Community Voices
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(photo: Daria Obymaha /

When everything looks hopeless, you’re the hope. — Congressman Jamie Raskin

As we near two full years of this unprecedented pandemic, one of the unseen byproducts of this tragedy is the utter hopelessness far too many people feel. When combined with the partisan politics crippling our country today, the too often “lying” media, the continuing social ills of homelessness, food insecurity, racism, and more, it is easy to understand why so many lack hope today. This is why I was struck by the simple quote above, which I heard in an interview with Congressman Raskin. Believing we must be the hope so many others need, the following are areas where I am hopeful for positive change in 2022.

POVERTY. President Biden’s Child Tax Credit provided $250 or more per child in 2021 but ran out on January 14 as nearly 25 percent of our children live in poverty. It greatly reduced food insecurity far too many children and families face daily. Its extension was part of President Biden’s failed Build Back Better legislation, along with child care subsidies and free universal preschool. These three investments would have leveled the playing field for tens of thousands of poor children and made it easier for parents, especially women, to work, knowing their children are being cared for daily. Hoping these important components of the bill will be revived in some new legislation and that both political parties will work together to bring these poverty-fighting investments to families across our nation.

AFFORDABLE HOUSING/HOMELESSNESS. A lack of affordable housing is one of the major factors that lead to families living in poverty. And while we see homeless people on our streets daily, they are only the tip of the iceberg when it comes to a lack of available/affordable housing for millions of Americans. I hope that we will begin taking affordable housing seriously and get creative in using surplus government properties, including an overabundance of schools, and convert them into much-needed affordable housing. Utilizing these unused properties to house families will keep the total cost down while successfully addressing a huge public need.

PARTISAN POLITICS. Mr. Santschi was a government teacher extraordinaire at San Pedro High School — and the best teacher I ever had. He was a true believer in our constitution and democracy, and he instilled that same love in our form of government in his students. Mr. Santschi would truly be disgusted with the state of our partisan politics and the threats facing our democracy today. Whether it’s the January 6 insurrection (and the inability of far too many to admit what it was), current gerrymandering, voting rights restrictions, the inability of the two sides to work together on any legislation of value (like the child tax credit) or need (raising the debt limit), Mr. Santschi would be disgusted in seeing how our elected officials in Washington are not working together for the betterment of our citizens. Hoping this lack of collaboration and proper governance changes — and changes fast.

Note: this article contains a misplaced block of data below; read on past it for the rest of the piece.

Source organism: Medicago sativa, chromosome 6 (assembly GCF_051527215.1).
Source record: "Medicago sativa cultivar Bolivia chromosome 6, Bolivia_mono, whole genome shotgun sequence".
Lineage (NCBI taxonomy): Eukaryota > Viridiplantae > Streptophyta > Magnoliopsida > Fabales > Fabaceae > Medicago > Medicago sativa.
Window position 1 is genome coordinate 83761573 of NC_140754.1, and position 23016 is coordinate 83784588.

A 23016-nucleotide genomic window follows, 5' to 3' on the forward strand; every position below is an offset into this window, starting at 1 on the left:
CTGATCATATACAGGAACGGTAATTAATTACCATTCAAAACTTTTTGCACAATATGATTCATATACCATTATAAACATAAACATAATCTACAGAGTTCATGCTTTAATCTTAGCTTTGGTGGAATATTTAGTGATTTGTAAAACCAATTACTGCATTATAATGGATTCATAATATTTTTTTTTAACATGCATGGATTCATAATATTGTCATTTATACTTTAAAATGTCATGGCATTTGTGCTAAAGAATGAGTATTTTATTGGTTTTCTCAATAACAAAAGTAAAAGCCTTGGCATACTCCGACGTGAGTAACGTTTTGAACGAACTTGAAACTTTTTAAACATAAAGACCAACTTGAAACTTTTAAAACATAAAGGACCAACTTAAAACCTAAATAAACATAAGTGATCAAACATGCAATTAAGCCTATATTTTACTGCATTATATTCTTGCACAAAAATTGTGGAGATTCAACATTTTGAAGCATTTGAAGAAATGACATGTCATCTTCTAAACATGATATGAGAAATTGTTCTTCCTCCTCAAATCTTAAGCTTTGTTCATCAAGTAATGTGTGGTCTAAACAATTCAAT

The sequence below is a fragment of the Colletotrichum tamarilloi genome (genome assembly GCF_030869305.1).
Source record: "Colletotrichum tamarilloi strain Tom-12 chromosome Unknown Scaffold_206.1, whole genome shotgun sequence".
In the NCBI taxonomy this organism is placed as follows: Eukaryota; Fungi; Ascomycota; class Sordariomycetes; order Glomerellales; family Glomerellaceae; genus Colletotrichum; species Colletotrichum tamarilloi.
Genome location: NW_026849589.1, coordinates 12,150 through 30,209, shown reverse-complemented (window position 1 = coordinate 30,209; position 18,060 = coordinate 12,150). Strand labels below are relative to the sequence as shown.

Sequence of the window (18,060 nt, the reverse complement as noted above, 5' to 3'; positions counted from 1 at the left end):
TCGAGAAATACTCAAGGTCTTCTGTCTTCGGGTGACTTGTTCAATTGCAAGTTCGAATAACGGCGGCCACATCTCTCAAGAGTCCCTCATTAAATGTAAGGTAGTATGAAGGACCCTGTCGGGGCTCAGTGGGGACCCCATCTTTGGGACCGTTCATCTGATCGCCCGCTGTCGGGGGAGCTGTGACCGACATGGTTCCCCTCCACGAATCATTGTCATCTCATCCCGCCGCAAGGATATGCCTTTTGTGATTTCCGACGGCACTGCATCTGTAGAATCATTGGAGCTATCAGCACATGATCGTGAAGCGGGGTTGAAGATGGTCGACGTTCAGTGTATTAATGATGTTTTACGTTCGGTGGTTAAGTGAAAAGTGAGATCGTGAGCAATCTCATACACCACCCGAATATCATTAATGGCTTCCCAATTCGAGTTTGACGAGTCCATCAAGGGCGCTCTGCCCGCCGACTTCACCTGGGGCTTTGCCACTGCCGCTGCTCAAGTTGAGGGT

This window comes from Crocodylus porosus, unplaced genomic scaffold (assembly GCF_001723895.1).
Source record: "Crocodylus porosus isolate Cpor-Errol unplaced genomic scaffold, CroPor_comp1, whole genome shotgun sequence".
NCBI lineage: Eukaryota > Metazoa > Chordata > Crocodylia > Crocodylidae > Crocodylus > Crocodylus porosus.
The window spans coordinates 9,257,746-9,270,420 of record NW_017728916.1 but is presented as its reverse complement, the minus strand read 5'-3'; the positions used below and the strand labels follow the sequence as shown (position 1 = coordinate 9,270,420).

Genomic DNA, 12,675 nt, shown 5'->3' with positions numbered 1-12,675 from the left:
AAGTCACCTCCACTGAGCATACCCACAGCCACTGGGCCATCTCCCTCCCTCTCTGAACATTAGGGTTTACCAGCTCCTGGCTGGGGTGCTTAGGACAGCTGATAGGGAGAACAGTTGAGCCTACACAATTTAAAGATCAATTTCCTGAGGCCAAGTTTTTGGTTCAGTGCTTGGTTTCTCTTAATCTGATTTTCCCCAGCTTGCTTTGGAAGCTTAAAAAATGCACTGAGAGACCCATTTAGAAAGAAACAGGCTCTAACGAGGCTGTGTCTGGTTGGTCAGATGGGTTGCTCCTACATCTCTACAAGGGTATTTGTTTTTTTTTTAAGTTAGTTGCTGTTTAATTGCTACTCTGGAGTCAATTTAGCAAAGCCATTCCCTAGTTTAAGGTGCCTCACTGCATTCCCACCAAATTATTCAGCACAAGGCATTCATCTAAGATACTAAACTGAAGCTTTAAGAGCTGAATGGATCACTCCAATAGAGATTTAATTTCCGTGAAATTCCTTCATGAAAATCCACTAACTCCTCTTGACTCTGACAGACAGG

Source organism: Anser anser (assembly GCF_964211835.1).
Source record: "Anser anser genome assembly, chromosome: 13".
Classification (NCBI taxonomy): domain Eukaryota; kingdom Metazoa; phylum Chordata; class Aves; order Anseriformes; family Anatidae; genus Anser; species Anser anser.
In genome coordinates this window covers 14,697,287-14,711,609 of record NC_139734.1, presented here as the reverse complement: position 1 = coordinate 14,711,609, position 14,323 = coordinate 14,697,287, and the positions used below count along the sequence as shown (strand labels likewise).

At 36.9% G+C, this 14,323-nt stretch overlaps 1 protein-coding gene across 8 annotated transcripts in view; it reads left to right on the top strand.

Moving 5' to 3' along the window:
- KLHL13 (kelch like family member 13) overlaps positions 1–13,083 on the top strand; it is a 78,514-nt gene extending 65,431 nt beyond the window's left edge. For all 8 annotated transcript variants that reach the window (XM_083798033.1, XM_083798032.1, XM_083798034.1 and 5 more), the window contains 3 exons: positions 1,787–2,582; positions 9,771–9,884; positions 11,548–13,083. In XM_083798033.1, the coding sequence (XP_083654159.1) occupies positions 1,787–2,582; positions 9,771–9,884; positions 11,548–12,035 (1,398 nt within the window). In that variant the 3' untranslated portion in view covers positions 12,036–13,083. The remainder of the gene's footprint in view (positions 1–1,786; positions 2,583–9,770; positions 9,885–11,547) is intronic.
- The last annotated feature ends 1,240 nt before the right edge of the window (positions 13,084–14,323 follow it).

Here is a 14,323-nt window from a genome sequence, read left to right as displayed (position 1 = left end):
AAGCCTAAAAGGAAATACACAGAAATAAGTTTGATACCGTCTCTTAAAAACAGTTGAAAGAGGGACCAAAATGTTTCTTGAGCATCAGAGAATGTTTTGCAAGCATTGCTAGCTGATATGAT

LYING KILLS. On the same day that the County’s daily COVID deaths reached a nine-month high and over 850,000 Americans had died from this deadly disease, I read an article where weekly prescriptions for ivermectin, which is most commonly used as a veterinary deworming medicine for animals, had increased from 3,600 pre-pandemic to over 88,000 this past summer. Why? Because anti-vaccine proponents, including unscrupulous media stars, have promoted this useless drug over the vaccine, which actually saves lives. My sincere hope is that these “influencers” will end their lying ways and begin telling the truth about COVID and the need for everyone to take advantage of the free and successful vaccine.

OUR CHILDREN. In 1970, Graham Nash released his song “Teach Your Children,” which reflected on the societal implications of messages given to children about the Vietnam War and other issues. What are we teaching our children today when poverty reigns, when there is so much wealth inequality in the world, when racism is flourishing, when our nation’s capital is overtaken by our own, and our elected officials and media lie for their own benefit and to the detriment of their fellow man? We adults are not teaching our children well — not by our actions and words. My sincere hope is that we all will be touched “by the better angels of our nature.” We must be the hope so many children and families need today. spt

photo of san pedro today author Mike Lansing

Mike Lansing

Mike Lansing is the Executive Director of the Boys & Girls Clubs of the Los Angeles Harbor.